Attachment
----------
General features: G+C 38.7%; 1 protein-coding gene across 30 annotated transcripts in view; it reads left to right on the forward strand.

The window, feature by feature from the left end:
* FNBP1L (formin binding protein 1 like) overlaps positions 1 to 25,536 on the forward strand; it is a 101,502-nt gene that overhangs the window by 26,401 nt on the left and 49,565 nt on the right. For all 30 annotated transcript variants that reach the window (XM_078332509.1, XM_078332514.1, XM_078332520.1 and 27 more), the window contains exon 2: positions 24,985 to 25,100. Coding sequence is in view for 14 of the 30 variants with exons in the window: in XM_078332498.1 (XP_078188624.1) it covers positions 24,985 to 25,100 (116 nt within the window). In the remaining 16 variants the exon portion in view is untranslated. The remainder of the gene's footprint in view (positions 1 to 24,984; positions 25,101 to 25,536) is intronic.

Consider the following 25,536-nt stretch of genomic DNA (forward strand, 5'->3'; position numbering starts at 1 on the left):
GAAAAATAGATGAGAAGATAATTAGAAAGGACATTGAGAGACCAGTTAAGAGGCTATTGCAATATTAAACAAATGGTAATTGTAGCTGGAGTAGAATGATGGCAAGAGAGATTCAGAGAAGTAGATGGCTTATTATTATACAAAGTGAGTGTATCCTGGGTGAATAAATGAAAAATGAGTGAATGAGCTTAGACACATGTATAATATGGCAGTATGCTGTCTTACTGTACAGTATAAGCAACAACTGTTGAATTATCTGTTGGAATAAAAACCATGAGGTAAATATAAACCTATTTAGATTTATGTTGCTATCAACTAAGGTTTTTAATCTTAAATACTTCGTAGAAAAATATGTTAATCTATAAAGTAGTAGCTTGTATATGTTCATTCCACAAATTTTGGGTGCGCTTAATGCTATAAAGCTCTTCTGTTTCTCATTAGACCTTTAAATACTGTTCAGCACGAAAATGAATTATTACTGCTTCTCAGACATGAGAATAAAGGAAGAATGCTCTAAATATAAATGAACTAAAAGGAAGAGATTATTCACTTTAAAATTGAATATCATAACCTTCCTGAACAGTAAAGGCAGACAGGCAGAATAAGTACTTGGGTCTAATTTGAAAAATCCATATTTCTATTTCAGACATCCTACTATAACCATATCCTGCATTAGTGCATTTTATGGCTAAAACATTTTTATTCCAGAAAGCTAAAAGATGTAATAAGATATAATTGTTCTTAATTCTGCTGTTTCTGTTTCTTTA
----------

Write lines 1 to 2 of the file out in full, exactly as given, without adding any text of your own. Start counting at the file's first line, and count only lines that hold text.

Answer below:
General features: G+C 38.7%; 1 protein-coding gene across 30 annotated transcripts in view; it reads left to right on the forward strand.

The window, feature by feature from the left end: